Having said that mouthful, it is natural to wonder what facilitates poetic creativity. Are there tricks to finding words and their relationships that can help in the creation of a poem? Does poetry need a marriage counselor, a mediator? And what about raw inspiration, without which a poems is nothing? How does one work with precision and still be surprised by the unexpected, the inspiration, the little blue flame that appears out of nowhere? And when it does appear, how does one stay out of its way? Is there a gracious way to invite inspiration to the festival of words?

One can only make suggestions when it comes to craft and inspiration, and if one had to pick between the two, inspiration would always be the best choice. Craft can only serve the latter. But there doesn't have to be a battle between the two. Craft can serve creativity and inspiration. Call it "Courting The Genie," the title of this essay, or "Encouraging Creativity," as it is called below.

Encouraging Creativity

If one doesn't want to count the number of strong beats in a line, as one commonly does in an English sonnet, or count the number of syllables in a line, as one commonly does in the French Alexandrian line, and one doesn't want to set up a rhyme scheme and a formal pattern—and why should one, as it has been done so many times before?—one could encourage creativity and inspiration in new ways that have not been tried before and that stand at least a chance of bearing new fruit. And if one wants to reintroduce music and resonance into a poem, but with fresh, new sounds, one could try some of the techniques used by composers in the 20th and 21st centuries, keeping in mind that musical techniques are far more advanced than those used in poetry. (Caveat of caveats: Avoid the mechanical and repetive techniques of minimalism, which are antithetical to creativity and will chase inspiration right out the door.) And before writing a poem, one might even ask oneself some basic questions: What is this poem about? What inspires it? Clarity of purpose never harmed a work of art; moreover, one can deviate from preconceived patterns or structures the moment inspiration sweeps the poet off his or her feet.

One could even be so methodical, without being a dullard, as to ask: How do I want this poem to sound? What words or types of words do I want to hear? Are there keywords or ideas that spring to mind? And if they do, why not jot them down in advance and see what associated ideas or sounds come to mind? What do these ideas and sounds inspire? And what about moods, feelings, emotions? Where does the poem reside in the heart? Does it reside in the heart? Or is it a brain piece? If it is just a brain piece, perhaps you had better reconsider it. What is the tempo? Long lines or short ones? The poet-creator could jot this down in the form of a matrix on a blank page before writing a single line of the actual poem. He or she could even formalize the matrix, if it seemed of use, in a matrix structure of sounds and meanings. Then, if other ideas or sounds suggested themselves in the actual writing, he or she could abandon the matrix temporarily—the "structure," that is—or come back to it when inspiration waned. No reason to be a slave to structure when it bears no fruit. In the world of music, the late composer Pierre Boulez stated that he did the same with preconceived musical structures. The nice thing about structure is this, however: A structure may actually inspire something that inspiration alone might not! Structure, like the structure of the universe, can be a valuable friend at times, preventing a creative collapse that might occur in a vacuum. Keeping channels open, one could operate in a structured space until that space bore no fruit and, seemingly out of nowhere, other ideas and new word-sounds suggest a better way, a new romance of words.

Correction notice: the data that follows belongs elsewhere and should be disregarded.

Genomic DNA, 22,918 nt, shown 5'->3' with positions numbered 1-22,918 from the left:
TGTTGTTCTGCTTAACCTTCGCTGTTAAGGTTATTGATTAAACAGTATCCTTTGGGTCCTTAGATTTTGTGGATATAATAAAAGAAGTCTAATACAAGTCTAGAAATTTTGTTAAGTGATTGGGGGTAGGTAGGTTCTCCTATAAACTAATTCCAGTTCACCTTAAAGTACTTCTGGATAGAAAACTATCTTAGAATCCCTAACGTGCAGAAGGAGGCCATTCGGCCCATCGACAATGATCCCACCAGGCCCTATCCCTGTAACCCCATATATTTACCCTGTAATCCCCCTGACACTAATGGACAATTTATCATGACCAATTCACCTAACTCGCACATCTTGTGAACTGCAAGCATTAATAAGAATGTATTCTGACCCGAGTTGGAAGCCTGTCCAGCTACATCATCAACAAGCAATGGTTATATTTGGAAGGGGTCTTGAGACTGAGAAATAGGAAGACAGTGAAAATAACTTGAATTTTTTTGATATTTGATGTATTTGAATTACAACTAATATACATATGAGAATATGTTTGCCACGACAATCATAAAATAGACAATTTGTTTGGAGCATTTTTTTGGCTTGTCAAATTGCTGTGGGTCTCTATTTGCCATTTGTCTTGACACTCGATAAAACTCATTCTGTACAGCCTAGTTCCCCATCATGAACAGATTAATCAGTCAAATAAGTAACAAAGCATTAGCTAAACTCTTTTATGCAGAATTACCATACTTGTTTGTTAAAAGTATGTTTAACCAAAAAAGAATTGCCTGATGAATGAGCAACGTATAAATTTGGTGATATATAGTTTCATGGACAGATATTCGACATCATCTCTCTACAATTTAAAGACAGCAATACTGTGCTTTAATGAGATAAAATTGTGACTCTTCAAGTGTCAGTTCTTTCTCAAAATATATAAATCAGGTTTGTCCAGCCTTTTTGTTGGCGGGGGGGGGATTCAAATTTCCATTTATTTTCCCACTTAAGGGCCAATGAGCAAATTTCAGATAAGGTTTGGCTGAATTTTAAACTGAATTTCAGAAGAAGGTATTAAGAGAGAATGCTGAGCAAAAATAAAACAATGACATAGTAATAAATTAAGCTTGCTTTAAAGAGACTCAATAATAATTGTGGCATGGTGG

See Dumb Days and Resonance Resonating for two poems developed using matrices of keywords. Note that the keywords are in bold face.

Read It Out Loud

Suppose you have followed at least some of these suggestions and you think your poem has something to say and its words sing or at least hum; that is, it is impactful not just as a statement of an idea but as an important message with words whose sounds support it like an orchestra supports a singer on a stage. Then treat it like a newly designed space craft; take it out and test fly it. But not yet in public. Go to the park and recite it to a tree, or go into your bedroom with your dog and recite it to him or her. Be like an actor making a case for the role you are playing. And if you don't like the sound of your own voice, find a voice teacher. Hear how it sounds or doesn't sound. Feel its meaning, hear its message, or make changes if it doesn't come across the way you intended it. How high is it flying, or is it "accessible" to the audience you care about? Ask yourself: What would Shakespeare think of your words? What would Mozart think of their sound? If you see one or both frowning, edit your poem till the frown changes to a pleasing smile. When you are breathing the air of a new planet, then read it in public. You have just written a poem.

See Poetic Canons by Louis Martin
By Louis Martin